TRUTH IN RHYTHM Podcast: Jim Callon (P-Funk), Part 2 of 2

Funkadelic’s 1976 classic Hardcore Jollies was among the dozen or so albums Jim Callon engineered for George Clinton’s P-Funk empire.

Brought to you by FUNKNSTUFF.NET and hosted by Scott Goldfine — musicologist and author of “Everything Is on THE ONE: The First Guide of Funk” ― “TRUTH IN RHYTHM” is the interview show that gets DEEP into the pocket with contemporary music’s foremost masters of the groove.

Featured in Part 2 of this 2-part series: Musician, producer and engineer Jim Callon, who is also a founder of JDC Records, formerly a record distributor and presently a Southern California-based record store. For the purposes of this program, Callon’s big claim to fame is having served as P-Funk’s chief West Coast recording engineer for many of their best-known albums of the 1970s. That list includes the timeless funk classics Funkadelic albums Standing on the Verge of Getting It On, Let’s Take It to the Stage and Hardcore Jollies, Parliament’s Chocolate City, (my all-time fave) Mothership Connection, the Clones of Dr. Funkenstein and Live: P. Funk Earth Tour, Boosty’s Rubber Band’s Stretchin’ Out and Ahh … the Name Is Bootsy, Baby!, Eddie Hazel’s Games, Dames and Guitar Thangs, and Fred Wesley and the Horny Horns’ A Blow for Me, a Toot for You.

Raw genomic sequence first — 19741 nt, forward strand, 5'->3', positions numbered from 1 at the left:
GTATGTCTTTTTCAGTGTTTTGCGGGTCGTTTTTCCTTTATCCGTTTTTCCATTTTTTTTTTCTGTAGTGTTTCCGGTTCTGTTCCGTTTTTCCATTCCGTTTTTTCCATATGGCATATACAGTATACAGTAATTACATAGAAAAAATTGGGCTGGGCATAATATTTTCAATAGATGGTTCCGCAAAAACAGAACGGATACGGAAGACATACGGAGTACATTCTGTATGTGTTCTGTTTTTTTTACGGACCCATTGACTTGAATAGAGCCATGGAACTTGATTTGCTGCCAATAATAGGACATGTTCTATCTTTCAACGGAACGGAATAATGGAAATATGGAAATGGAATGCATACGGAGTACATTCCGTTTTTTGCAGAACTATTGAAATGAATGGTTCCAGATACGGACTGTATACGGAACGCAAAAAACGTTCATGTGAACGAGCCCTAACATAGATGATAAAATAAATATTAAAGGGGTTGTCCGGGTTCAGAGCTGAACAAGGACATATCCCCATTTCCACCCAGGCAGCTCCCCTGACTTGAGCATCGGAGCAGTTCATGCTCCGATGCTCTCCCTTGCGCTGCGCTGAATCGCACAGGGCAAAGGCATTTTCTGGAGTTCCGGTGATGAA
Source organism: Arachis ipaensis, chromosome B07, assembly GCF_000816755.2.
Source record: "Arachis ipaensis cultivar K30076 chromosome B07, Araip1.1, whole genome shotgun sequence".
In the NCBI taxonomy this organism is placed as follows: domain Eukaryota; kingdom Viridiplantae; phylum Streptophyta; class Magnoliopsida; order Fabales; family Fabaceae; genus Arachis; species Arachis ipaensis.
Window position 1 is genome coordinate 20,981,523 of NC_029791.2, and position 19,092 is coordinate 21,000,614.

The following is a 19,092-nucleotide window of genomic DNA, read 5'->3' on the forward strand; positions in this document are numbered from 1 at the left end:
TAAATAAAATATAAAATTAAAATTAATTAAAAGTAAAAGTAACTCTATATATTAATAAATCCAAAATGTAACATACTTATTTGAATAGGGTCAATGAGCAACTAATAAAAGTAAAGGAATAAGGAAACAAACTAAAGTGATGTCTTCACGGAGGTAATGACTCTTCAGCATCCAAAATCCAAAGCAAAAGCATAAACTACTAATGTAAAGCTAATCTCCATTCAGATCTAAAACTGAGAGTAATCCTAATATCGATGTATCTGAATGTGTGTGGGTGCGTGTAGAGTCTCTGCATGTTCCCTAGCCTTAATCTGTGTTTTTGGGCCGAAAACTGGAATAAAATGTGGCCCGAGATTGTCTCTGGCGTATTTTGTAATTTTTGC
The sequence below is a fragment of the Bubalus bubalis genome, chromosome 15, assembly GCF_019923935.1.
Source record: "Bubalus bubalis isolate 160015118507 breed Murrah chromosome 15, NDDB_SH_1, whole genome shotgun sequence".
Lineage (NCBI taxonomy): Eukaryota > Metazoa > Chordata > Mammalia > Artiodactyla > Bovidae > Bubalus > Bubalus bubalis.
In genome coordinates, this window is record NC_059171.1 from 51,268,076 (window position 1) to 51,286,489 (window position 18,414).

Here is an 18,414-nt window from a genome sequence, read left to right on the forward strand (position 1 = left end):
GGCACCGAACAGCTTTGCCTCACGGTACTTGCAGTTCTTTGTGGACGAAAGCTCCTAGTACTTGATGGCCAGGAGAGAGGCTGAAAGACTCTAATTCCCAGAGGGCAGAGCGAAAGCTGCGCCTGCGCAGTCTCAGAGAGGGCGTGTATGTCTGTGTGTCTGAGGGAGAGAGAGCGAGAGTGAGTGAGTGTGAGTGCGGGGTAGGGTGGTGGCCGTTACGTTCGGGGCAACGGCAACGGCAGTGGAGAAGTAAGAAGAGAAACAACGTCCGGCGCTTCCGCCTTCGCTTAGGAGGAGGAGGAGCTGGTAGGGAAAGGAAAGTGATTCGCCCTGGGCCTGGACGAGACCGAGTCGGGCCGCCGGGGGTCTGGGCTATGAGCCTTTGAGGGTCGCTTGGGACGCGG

Callon worked particularly closely with not only George Clinton but also Bernie Worrell, Eddie Hazel and others. In this in-depth discussion, Callon covers how he got into music, his path to hooking up with the U.S. Funk Mob, what it was like being at the center of the peak of the P-Funk experience, other projects of his and what he is up these days. There are amazing stories here, for starters his first recording session ever yielded Funkadelic jewels “Standing on the Verge of Getting It On” and “Red Hot Mama.” Talk about hitting the ground running!

Recorded January 2018